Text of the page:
Unsteady / Transient State Flow The fluid flowing condition at which the rate of change of pressure with respect to time at any position in the reservoir is not zero or constant The pressure derivative with respect to time is essentially a function of both position i and time t -------------.(10) .

(11) .Pseudosteady-State Flow The pressure at different locations in the reservoir is declining linearly as a function of time -------------.

Figure (3) Flow regimes .

RESERVOIR GEOMETRY The shape of a reservoir has a significant effect on its flow behavior Most reservoirs have irregular boundaries Rigorous mathematical description of geometry is often possible only with the use of numerical simulators The actual flow geometry may be represented by one of the following flow geometries: .

Radial flow Linear flow Spherical and hemispherical flow .

Radial Flow Flow into or away from a wellbore will follow radial flow lines from a substantial distance from the wellbore In the absence of severe reservoir heterogeneities fluids move toward the well from all directions and coverage at the wellbore .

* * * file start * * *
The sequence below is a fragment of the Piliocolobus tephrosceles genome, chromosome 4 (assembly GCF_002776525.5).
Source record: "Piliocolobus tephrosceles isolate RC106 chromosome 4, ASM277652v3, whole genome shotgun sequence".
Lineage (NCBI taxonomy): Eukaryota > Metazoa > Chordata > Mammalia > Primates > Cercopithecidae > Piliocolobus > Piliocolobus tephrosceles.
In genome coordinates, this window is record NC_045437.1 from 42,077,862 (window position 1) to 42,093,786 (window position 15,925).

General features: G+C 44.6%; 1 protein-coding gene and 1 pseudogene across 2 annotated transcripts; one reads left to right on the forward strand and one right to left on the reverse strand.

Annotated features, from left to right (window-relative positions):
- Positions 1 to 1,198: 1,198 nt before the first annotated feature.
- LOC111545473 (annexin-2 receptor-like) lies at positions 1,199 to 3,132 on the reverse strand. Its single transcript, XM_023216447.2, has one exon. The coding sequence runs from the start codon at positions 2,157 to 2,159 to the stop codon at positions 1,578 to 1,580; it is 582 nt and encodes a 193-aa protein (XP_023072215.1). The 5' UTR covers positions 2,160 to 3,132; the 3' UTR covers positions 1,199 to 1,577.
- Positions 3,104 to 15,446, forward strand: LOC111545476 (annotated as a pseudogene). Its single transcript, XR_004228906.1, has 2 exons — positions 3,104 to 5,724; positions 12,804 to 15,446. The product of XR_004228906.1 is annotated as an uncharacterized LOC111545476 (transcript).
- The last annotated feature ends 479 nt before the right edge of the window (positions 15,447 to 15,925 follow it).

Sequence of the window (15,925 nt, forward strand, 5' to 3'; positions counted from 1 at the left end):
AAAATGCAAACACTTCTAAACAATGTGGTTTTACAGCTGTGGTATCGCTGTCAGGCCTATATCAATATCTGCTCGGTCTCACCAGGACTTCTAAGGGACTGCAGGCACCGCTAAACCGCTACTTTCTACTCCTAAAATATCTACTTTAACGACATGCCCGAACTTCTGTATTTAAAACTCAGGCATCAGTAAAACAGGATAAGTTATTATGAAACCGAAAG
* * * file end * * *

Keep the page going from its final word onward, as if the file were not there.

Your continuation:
Figure (4) Ideal radial flow into a wellbore. .

Linear Flow When flow paths are parallel and the fluid flows in a single direction The cross sectional area to flow must be constant A common application of linear flow equations is the fluid flow into vertical hydraulic fractures .

Figure (5) Linear flow .

Figure (6) Ideal linear flow into vertical fracture .

Spherical and Hemispherical Flow Depending upon the type of wellbore completion configuration possible to have a spherical or hemispherical flow near the wellbore A well with a limited perforated interval could result in spherical flow in the vicinity of the perforations A well that only partially penetrates the pay zone could result in hemispherical flow .

Figure (7) Spherical flow due to limited entry .

Figure (8) Hemispherical flow in a partially penetrating well .

or gas-water) Three-phase flow (oil.NUMBER OF FLOWING FLUIDS IN THE RESERVOIR Single-phase flow (oil. and gas) . water. or gas) Two-phase flow (oil-water. water. oil-gas.